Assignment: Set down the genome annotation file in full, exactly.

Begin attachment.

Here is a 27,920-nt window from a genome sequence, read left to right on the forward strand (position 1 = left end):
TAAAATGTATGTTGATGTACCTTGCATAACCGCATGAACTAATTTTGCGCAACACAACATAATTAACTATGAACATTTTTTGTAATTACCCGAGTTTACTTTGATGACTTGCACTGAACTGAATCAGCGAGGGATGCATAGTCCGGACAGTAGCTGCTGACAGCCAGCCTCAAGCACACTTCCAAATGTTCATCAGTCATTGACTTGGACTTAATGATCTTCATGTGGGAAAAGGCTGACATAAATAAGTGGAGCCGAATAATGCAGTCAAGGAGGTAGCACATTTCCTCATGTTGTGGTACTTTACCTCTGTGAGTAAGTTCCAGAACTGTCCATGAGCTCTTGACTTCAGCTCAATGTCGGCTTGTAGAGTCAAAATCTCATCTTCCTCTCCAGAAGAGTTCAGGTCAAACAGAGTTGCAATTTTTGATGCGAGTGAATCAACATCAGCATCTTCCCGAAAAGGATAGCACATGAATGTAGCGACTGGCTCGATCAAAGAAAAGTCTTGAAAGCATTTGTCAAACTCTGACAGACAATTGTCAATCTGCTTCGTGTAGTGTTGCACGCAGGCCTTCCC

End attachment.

Here is a 27,920-nt window from a genome sequence, read left to right on the forward strand (position 1 = left end):
TAAAATGTATGTTGATGTACCTTGCATAACCGCATGAACTAATTTTGCGCAACACAACATAATTAACTATGAACATTTTTTGTAATTACCCGAGTTTACTTTGATGACTTGCACTGAACTGAATCAGCGAGGGATGCATAGTCCGGACAGTAGCTGCTGACAGCCAGCCTCAAGCACACTTCCAAATGTTCATCAGTCATTGACTTGGACTTAATGATCTTCATGTGGGAAAAGGCTGACATAAATAAGTGGAGCCGAATAATGCAGTCAAGGAGGTAGCACATTTCCTCATGTTGTGGTACTTTACCTCTGTGAGTAAGTTCCAGAACTGTCCATGAGCTCTTGACTTCAGCTCAATGTCGGCTTGTAGAGTCAAAATCTCATCTTCCTCTCCAGAAGAGTTCAGGTCAAACAGAGTTGCAATTTTTGATGCGAGTGAATCAACATCAGCATCTTCCCGAAAAGGATAGCACATGAATGTAGCGACTGGCTCGATCAAAGAAAAGTCTTGAAAGCATTTGTCAAACTCTGACAGACAATTGTCAATCTGCTTCGTGTAGTGTTGCACGCAGGCCTTCCC